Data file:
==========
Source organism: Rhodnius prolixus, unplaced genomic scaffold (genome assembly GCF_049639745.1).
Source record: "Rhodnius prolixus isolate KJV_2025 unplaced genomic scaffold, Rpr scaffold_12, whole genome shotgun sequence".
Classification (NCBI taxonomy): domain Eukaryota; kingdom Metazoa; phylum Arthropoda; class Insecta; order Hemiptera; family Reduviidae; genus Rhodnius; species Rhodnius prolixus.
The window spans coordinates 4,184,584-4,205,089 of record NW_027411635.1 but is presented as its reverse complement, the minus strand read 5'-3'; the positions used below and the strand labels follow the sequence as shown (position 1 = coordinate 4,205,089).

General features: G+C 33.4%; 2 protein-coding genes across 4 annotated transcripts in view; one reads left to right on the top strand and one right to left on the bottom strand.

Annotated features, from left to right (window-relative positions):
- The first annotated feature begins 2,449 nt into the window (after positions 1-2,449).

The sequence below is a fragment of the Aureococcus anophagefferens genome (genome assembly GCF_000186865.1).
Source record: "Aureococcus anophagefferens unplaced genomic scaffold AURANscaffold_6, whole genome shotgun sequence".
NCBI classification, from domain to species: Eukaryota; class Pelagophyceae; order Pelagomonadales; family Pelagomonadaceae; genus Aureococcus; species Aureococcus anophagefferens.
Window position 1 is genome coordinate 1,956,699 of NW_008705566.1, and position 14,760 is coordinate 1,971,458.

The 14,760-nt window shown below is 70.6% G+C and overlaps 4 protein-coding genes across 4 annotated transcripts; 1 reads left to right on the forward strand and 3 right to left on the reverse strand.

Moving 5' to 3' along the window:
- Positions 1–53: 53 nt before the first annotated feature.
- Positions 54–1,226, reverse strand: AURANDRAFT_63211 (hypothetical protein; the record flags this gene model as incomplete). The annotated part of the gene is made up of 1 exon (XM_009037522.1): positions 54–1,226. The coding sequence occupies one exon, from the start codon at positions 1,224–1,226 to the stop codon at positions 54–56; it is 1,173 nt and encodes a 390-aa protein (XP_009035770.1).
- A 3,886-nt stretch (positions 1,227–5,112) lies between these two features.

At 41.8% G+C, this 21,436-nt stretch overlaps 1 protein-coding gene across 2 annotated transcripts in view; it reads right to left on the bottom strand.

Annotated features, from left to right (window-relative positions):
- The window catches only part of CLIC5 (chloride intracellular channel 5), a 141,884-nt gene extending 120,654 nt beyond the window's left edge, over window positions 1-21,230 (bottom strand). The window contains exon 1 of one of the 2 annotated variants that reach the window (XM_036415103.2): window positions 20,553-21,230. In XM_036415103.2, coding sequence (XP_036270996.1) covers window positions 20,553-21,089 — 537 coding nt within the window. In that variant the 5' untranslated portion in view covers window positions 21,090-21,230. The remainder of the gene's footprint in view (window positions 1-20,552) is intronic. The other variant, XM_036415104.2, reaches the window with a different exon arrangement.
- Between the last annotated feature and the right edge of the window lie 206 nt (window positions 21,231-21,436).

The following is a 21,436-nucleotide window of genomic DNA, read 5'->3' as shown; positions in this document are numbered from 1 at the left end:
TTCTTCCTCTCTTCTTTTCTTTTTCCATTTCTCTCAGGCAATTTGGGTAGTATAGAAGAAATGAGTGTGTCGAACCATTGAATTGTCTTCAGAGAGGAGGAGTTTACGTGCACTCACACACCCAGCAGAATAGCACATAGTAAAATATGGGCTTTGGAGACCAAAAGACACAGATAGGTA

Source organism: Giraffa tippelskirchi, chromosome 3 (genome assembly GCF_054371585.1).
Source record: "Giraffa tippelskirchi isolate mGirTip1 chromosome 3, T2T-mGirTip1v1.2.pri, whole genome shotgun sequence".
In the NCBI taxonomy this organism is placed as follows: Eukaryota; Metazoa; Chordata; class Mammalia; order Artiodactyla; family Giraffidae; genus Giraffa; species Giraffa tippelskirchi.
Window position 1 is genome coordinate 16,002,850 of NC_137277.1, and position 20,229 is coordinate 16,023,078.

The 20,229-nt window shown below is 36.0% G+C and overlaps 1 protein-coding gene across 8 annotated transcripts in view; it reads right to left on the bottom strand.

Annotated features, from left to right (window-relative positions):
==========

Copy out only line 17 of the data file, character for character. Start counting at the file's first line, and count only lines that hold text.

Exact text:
At 41.8% G+C, this 21,436-nt stretch overlaps 1 protein-coding gene across 2 annotated transcripts in view; it reads right to left on the bottom strand.